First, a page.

VIOLATED: Facebook’s very own VPN app under “Onavo Protect” keeps tracking users even when turned off

The internet used to be a relatively safe place. As long as you followed certain browsing guidelines, you could be fairly sure that your personal info was safe, and that you didn’t need to worry about shady individuals who were looking to steal it for their own personal gain.

And in case your own efforts to keep your data safe aren’t enough, there are specialized tools that you can use to help protect yourself online. But when the tools themselves are the ones doing the spying on you…well, that’s a different matter entirely. And a much more dangerous one, at that.

It may sound like a pretty scary yet unlikely scenario, but it seems like that’s the exactly the kind of thing that has happened with Facebook’s own VPN, the mobile app called Onavo Protect. This app was first acquired by the social media giant a few years back, but until now it has stayed pretty much under the radar. After a thorough investigation by one security researcher, the truth about it has finally been revealed.

According to Will Strafach, the Chief Executive Officer of the Sudo Security Group, he made the conscious decision to investigate the code used in the version of the app available for iPhones and iPads in order to determine “what types of data is collected in addition to the alleged per-app-MAU (monthly active users) tracking that happens” on the server side. He found that it uses certain app elements that allow it to run in the background and keep collecting data about users, particularly about their actions on their phones, even when the app itself has supposedly been turned off.

In revealing the details of his investigation, Strafach said that Onavo Protect periodically sends “the following data to Facebook ( as the user goes about their day:”

  • When user’s mobile device screen is turned on and turned off;
  • Total daily Wi-Fi data usage in bytes (even when VPN is turned off);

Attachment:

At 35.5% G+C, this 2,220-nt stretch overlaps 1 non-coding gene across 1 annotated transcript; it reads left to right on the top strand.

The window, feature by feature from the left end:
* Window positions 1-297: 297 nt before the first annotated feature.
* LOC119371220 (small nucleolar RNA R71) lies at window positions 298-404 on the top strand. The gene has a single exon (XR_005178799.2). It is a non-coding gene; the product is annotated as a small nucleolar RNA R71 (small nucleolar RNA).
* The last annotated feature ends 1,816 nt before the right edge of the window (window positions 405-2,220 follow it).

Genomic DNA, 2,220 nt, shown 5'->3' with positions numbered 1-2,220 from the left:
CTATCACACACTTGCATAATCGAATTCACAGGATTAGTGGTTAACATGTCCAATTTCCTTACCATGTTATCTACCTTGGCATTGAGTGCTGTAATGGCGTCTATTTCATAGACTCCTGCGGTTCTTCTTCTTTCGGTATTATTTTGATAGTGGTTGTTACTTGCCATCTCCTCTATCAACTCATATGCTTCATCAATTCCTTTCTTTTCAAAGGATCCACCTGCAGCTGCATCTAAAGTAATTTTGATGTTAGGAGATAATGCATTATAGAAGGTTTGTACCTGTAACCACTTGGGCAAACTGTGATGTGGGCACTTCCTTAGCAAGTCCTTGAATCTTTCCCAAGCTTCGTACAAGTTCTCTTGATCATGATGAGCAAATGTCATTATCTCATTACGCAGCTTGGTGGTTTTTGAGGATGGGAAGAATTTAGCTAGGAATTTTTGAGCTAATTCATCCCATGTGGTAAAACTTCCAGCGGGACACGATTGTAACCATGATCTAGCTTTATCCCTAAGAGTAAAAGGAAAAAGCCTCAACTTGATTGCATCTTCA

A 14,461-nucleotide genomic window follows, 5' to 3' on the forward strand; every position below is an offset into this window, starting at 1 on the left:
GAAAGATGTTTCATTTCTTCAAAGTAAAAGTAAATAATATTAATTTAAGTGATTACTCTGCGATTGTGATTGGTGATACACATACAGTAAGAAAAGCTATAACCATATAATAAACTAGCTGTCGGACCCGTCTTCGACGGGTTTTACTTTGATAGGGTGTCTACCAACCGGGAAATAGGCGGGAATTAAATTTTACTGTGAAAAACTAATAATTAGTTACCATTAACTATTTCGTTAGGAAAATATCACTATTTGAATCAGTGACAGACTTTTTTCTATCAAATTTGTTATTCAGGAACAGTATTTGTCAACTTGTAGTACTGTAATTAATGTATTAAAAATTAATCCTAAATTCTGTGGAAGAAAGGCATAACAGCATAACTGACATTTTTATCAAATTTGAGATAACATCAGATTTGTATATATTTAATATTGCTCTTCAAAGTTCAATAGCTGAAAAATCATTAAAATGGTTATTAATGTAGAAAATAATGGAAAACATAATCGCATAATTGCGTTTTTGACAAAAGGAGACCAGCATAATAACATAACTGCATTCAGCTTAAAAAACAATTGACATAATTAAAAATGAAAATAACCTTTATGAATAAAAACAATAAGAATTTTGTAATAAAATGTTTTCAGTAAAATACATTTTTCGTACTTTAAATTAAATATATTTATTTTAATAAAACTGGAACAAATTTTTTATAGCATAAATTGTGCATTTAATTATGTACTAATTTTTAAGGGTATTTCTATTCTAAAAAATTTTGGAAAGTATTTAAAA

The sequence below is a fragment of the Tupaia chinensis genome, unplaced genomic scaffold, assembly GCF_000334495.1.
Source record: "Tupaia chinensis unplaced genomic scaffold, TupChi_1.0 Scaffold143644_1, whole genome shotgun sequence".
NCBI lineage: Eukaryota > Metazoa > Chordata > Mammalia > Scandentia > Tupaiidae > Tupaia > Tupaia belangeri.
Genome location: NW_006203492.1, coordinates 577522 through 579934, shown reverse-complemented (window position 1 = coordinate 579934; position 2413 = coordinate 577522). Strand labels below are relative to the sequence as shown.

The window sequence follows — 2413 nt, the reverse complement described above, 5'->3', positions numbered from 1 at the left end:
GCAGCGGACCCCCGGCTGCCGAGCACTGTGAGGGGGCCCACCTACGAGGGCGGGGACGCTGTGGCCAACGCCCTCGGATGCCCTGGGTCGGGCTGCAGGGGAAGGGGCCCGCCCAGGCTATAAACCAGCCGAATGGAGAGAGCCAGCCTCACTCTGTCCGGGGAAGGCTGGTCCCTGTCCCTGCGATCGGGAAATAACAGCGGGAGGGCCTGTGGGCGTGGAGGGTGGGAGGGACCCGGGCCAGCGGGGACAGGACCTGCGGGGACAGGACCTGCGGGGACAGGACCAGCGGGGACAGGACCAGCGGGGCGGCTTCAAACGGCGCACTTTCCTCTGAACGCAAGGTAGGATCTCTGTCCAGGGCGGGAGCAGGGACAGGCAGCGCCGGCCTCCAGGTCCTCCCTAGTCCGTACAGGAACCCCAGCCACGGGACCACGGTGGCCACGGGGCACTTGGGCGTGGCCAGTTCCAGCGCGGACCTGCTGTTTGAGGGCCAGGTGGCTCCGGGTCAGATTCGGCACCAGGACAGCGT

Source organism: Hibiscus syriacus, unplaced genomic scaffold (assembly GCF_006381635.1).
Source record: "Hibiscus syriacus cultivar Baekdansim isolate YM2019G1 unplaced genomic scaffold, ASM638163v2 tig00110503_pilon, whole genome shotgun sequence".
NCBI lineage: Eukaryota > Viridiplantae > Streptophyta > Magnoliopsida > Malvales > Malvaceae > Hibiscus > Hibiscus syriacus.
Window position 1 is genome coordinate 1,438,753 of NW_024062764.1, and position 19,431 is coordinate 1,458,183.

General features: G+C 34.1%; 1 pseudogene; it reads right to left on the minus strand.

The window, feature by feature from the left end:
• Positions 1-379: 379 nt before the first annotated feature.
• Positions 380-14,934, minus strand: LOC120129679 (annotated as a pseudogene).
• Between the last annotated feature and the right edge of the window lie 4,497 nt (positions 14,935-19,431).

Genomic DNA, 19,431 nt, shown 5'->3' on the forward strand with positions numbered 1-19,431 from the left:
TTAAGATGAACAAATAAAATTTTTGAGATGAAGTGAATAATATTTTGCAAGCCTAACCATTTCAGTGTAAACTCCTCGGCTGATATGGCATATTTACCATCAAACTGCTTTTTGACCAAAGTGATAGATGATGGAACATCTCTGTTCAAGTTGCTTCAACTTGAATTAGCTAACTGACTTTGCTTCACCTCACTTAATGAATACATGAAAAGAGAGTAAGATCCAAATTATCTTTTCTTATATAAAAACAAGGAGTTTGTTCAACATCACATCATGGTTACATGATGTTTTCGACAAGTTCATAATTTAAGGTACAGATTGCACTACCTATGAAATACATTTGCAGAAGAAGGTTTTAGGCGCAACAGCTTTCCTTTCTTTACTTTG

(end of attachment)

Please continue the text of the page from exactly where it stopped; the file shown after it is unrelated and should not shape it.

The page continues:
• Total daily cellular data usage in bytes (even when VPN is turned off); and
  • Periodic beacon containing an “uptime” to indicate how long the VPN has been connected.

Strafach does a good job of summarizing the short history of Onavo Protect, from its early days as an independent third-party security app in 2011, to its multi-million dollar acquisition deal with Facebook where it became an add-on feature to the official Facebook app. “Onavo Protect collects device information, network analytics, and ‘fact of’ certain events occurring,” he explained, referring to details of the data collection it performs. It isn’t clear how exactly Facebook uses all this seemingly random and inconsequential data, but it’s being collected and sent to Facebook services, for sure.

Facebook is no stranger to doing morally questionable stuff within the confines of its sites and other properties. In 2016, it was discovered that it deliberately censors content on a number of topics, including immigration and vaccines. The mere fact that the service, as well as the company itself, has stayed up after all these years is indicative of a bigger problem.

Recently, Facebook found itself in hot water yet again when an investigative report showed how it was used to manipulate millions of Americans across the country, and even more people in other countries across the world. At this point, it’s quite clear that it could only be a matter of time before it gets taken down for good. If it keeps up all these shady and morally questionable practices, that will probably happen sooner rather than later. For now, your best move to avoid any problems that might happen because of Facebook is to simply stop using it.

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